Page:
• The ʻtreasuryʼ was 13 trumpet shaped containers that collected the coins, tithes and contributions of people at the Temple. A poor widow places all she has, in contrast to rich people giving to God something of their surplus. Love of God and Love of Neighbour will actually look like something. Is God honored by laws, lengthy prayers, long robes, large sums…. or the complete total trust and surrender of the poor widow with her 2 cents?

• Jesus now leaves the Temple and walks toward the event of his total and complete self-giving to the Father for the salvation of the world. Like the widows in the readings today he will ʻhold nothing backʼ from God. How could you make a further step to give all that you are and have to God?

• What is one action that you will do to be ʻlivingthewordʼ this week?

Discussion Guide:    31st Sunday Yr. B: Love God and love your neighbour.

 

 

NGƯỜI LỮ HÀNH HY VỌNG: NOVEMBER 04, 2018 : THIRTY-FIRST SUNDAY IN ORDINARY TIME

Reflection Questions:

• The Book of Deuteronomy (second law) is a summary of God’s teachings to help guide God’s people as they leave the desert and enter their new and promised home-land Israel. Moses reminds them they have been looked after and loved so beautifully that the only proper response to God is to return love. ‘Love your God with all your heart’. Have you ‘taken into your heart’ God’s love and care for you?

• Jewish people still treasure this ‘command’ to hear and remember. Devout Jews wear this prayer in little prayer containers (phylacteries) on their wrist and forehead, pray it morning and evening, and have a container at the doorway of their home which they touch to remind them to love God who loved them. How could you be reminded of God’s love each day? Where could you put a crucifix so that it is a daily visible and touchable reminder as you ‘come and go’ in and out of your home?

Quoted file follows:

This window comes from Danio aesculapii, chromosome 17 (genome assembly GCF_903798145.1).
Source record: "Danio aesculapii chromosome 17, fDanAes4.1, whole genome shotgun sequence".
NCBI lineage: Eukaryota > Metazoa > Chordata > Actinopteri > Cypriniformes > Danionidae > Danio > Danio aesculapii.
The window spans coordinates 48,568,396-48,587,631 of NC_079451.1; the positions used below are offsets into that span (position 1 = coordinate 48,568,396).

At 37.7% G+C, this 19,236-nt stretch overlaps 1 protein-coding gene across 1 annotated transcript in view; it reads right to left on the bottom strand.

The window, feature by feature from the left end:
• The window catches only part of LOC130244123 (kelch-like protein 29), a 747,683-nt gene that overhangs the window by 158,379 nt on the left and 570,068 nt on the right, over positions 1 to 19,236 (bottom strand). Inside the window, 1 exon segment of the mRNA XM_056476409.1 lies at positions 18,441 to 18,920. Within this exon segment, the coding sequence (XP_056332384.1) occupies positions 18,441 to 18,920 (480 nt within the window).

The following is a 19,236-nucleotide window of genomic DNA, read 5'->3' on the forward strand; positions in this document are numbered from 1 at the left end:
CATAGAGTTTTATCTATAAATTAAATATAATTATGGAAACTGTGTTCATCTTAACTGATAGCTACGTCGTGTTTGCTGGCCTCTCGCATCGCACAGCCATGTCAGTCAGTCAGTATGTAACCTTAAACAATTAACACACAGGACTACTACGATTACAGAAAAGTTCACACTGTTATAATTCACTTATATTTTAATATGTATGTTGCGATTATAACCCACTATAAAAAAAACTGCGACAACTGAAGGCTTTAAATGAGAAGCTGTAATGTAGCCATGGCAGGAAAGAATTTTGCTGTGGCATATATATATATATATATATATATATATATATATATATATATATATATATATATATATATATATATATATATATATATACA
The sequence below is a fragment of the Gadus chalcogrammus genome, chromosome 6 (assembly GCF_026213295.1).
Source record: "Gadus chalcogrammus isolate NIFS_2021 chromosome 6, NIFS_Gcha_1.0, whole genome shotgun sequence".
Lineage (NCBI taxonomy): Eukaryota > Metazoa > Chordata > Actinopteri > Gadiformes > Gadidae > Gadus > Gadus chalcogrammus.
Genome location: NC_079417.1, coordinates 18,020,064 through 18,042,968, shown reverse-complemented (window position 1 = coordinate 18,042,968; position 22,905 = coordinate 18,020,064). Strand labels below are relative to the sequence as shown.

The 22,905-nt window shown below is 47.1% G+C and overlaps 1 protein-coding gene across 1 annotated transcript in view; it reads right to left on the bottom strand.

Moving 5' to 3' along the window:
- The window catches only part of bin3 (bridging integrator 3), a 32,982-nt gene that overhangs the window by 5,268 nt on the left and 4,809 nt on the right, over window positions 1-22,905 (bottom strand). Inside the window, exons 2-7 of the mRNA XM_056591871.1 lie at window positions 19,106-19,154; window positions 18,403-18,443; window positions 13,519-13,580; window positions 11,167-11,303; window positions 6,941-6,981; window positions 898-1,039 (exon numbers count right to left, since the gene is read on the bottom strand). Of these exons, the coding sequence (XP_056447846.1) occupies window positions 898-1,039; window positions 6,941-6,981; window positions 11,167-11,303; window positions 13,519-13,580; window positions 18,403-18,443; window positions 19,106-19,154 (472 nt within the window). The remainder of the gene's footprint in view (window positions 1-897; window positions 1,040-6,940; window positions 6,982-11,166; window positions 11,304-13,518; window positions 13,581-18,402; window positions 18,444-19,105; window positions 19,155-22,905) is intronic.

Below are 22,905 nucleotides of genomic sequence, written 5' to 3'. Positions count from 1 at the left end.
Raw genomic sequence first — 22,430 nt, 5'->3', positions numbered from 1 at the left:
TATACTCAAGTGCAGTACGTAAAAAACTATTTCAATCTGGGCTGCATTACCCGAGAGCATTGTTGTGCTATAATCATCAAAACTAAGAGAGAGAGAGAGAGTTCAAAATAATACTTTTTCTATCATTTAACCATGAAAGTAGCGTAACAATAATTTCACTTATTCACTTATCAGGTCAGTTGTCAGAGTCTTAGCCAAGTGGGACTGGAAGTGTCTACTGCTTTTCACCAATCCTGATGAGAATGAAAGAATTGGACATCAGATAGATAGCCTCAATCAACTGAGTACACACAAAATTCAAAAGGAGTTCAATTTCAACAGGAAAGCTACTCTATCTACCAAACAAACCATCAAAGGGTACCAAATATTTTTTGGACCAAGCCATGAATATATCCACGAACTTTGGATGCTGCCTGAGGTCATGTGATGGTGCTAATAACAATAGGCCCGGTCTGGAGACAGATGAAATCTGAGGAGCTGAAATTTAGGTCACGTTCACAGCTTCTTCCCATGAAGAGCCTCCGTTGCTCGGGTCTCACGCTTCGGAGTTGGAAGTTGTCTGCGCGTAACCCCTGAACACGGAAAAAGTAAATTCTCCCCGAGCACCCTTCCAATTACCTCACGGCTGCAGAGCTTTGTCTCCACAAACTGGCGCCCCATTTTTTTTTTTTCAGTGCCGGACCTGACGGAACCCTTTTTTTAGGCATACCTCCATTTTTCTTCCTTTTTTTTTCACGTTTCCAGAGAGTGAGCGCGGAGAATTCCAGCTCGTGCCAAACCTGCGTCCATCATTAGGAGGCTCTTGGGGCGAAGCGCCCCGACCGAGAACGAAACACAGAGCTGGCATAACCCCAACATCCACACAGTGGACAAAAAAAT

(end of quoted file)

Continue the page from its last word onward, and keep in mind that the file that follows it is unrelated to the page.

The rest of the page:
• The Letter to the Hebrews is written for Jewish Christians who are struggling and tempted to return to the practices of the temple, the laws, the sacrifices. Jesus is shown to be the true and perfect high priest who will never die and whose sacrifice on the cross forgives ‘once and for all’. Do you ever think something else needs to be done to forgive you? Make you acceptable? Do you find yourself holding Godʼs love at arm’s length until you become perfect by your own actions? What practices or traditions do you long for that used to make you feel well?

• Jesus is now in Jerusalem. He has chased out money changers from the Temple, had arguments with Pharisees and Scribes. Today a frequent faith question is discussed. Jews believed that 613 laws were developed from the 10 commandments. Living all these laws put one in right relationship with God. Scribes who were teachers of the laws especially to the younger generation were often asked: Make it simple? Which is the greatest? Jesus quotes from Dt 6, 4 (1st Reading) but also adds Lev 19,18 – care of the poor (check out Lev 19.9-17). 613 becomes 2. How do you move from love of God on Sunday to love of God on Monday? Do you find it easy to separate love of God from love of neighbour? How do you see this in your life? In the Church?